The number below x is X+g because 39+6=45 and g=6.

The number to the left is (X-1) because 39-1=38.

The number to the right is (X+1)     because 39+1=40.

 X-g (X-1) X (X+1) X+g

This shows that these

are the master formulas for all values of (g)  with this shape.

To show that this works, If X=8 for g=4 then:

 X-g (X-1) X (X+1) X+g

Conclusion

Grid size 8x10

 1 2 3 4 5 6 7 8 9 10 11 12 13 14 15 16 17 18 19 20 21 22 23 24 25 26 27 28 29 30 31 32 33 34 35 36 37 38 39 40 41 42 43 44 45 46 47 48 49 50 51 52 53 54 55 56 57 58 59 60 61 62 63 64 65 66 67 68 69 70 71 72 73 74 75 76 77 78 79 80

If X=14

The top left will always be X-(g+1) because 14-(8+1) = 5

The top right will always be X-(g-1) because 14-(8-1)= 7

The bottom left will always equal X+(g-1) because 14+(8-1)=21

The bottom right will equal X+(g+1) because 14+(8+1)=23

Grid size 4x10

 1 2 3 4 5 6 7 8 9 10 11 12 13 14 15 16 17 18 19 20 21 22 23 24 25 26 27 28 29 30 31 32 33 34 35 36 37 38 39 40

If X=14

The top left will always be X-(g+1) because 14-(4+1) = 9

The top right will always be X-(g-1) because 14-(4-1)= 11

The bottom left will always equal X+(g-1) because 14+(4-1)=17

The bottom right will equal X+(g+1) because 14+(4+1)=19

This shows that these

 X-(g+1) X-(g-1) X+(g-1) X+(g+1)

are the master formulas for all grid size variations with this shape.

Conclusions:

In this investigation I found several different master formulas and one Universal formula. These are summarised in the table below.

shape

type of formula

master formulas

universal formulas

+

Subtraction

[(X-1) (X+1)] – [(X+g) (X-g)

= g²-1

+ & x

[(X-1) + (X+1)] + [(X-g) + (X+g)] = 4x

+

Multiplication

[(X+g) - (X-g)] – [(X+1) - (X-1)] = 2g-2

x

Subtraction

## [{X+(g+1)}- {X-(g+1)}] – [{X+(g-1)}-{X-(g-1)}]

= 4

x

Multiplication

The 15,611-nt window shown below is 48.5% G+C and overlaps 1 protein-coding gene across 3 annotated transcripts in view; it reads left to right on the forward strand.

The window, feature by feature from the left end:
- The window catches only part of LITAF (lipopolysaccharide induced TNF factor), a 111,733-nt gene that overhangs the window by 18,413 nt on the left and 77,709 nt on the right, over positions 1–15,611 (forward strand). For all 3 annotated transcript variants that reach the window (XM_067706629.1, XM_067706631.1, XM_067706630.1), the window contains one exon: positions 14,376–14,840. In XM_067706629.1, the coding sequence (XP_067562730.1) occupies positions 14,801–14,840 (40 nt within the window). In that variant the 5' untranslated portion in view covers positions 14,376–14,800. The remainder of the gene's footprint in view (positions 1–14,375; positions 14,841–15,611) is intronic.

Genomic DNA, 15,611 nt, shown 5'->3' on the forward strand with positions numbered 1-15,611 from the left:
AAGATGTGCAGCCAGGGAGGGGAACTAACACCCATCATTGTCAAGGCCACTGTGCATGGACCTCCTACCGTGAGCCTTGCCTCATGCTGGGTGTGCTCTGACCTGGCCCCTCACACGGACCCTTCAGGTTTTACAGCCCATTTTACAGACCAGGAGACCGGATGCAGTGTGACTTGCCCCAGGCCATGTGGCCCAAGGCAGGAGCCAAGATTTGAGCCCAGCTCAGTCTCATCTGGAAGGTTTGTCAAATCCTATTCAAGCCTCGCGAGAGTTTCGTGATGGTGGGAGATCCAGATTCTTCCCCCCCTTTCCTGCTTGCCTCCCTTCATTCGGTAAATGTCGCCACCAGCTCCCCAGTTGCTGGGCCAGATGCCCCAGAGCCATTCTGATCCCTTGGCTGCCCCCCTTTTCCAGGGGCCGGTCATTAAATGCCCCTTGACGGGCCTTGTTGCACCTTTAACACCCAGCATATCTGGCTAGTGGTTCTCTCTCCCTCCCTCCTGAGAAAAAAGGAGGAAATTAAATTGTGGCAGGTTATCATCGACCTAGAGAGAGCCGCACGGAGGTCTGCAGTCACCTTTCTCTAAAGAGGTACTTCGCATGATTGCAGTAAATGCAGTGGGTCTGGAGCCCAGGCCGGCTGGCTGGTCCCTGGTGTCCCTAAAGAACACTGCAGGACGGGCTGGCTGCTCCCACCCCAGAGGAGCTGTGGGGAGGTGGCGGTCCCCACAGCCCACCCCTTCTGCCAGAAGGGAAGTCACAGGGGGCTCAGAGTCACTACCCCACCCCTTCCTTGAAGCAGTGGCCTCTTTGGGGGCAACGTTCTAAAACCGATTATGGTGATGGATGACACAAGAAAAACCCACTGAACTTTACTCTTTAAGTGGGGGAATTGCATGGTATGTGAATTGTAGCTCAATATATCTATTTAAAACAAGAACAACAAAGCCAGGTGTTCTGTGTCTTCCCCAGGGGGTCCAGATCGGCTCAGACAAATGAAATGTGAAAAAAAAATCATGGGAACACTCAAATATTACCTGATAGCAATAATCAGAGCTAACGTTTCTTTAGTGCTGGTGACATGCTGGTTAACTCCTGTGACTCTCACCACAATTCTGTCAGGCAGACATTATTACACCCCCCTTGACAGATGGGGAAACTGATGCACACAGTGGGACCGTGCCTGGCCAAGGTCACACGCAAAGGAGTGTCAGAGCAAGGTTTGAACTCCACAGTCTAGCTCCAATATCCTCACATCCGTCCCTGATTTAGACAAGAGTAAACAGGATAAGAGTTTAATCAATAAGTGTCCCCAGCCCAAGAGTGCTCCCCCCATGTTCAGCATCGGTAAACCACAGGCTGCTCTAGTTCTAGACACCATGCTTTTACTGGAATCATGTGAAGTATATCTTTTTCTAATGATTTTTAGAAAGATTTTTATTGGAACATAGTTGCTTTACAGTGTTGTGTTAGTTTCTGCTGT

{X-(g-1)} {X+(g-1)} – {X+(g+1)} {X-(g+1)} = 4g

g= grid size , X= center number of a cross

A master formula is a formula that works for a specific shape on all the three grid sizes ( 10 x 10, 6 x10 and 4 x 10) that I investigated.

A universal formula is a formula that can be used for all shapes and all grid sizes that I investigated.

I would have liked to further my investigation by using a three dimensional grid.

This student written piece of work is one of many that can be found in our GCSE Number Stairs, Grids and Sequences section.

## Found what you're looking for?

• Start learning 29% faster today
• 150,000+ documents available
• Just £6.99 a month

Not the one? Search for your essay title...
• Join over 1.2 million students every month
• Accelerate your learning by 29%
• Unlimited access from just £6.99 per month

# Related GCSE Number Stairs, Grids and Sequences essays

1. ## Number Grids Investigation Coursework

for the difference between the products of opposite corners would be: (top right x bottom left) - (top left x bottom right) = (a + 4) (a + 40) - a (a + 44) = a2 + 4a + 40a + 160 - a2 - 44a = a2 + 44a

2. ## GCSE Maths Sequences Coursework

Then in the 3rd stage in the sequence, if you pair off the shaded squares into sets of 3 you are left with 4 sets of 3 squares. This tells us that if you multiply the stage number (N) by 4, you are given the amount of shaded squares in the shape.

1. ## Staircase Coursework

on a 10x10 grid 91 92 93 94 95 96 97 98 99 100 81 82 83 84 85 86 87 88 89 90 71 72 73 74 75 76 77 78 79 80 61 62 63 64 65 66 67 68 69 70 51 52 53 54 55 56

2. ## Number Grid Investigation.

- (8 X 29) = 72. 33 34 35 36 41 42 43 44 49 50 51 52 57 58 59 60 (33 X 60) - (36 X 57) = 72. The product difference in a 4 X 4 square is clearly 72. All three examples show this.

1. ## Stair shape maths GCSE coursework

Grid: 10 Steps: 3 @1 1+2+3+11+12+21 = 50 Grid: 10 Steps: 3 @4 4+5+6+14+15+24 = 68 Grid: 10 Steps: 3 @7 7+8+9+17+18+27 = 86 The total of all three numbers stairs equals 50, 68, 86 the common difference is 18 you get 18 if you minus two stair shape totals i.e.

2. ## Mathematics Layers Coursework

That is the answer because; This formula works for a four square grid with three layers. This formula works for a four square grid with two layers. I have come to the conclusion that my formula works. Part 3 Investigate the relationship between the number of arrangements and the size

1. ## Number Grid Coursework

To improve the usefulness of my formula, I wondered what would happen to the difference of the two products if I varied the width of the grid on which the 2x2 box was placed. Section 2: 2x2 Box on Width "z" Grid 1)

2. ## algebra coursework

Z+11(X-1) X 2 X 2 square 12 13 22 23 Z = top left number = 12 (in this case) Z+(x-1) = 13 X = 2 - it is the size of the square, therefore Z+ (X-1) = 13 (top right number) 12+ (2-1) = 13 Z + 10(X-1) • Over 160,000 pieces
of student written work
• Annotated by
experienced teachers
• Ideas and feedback to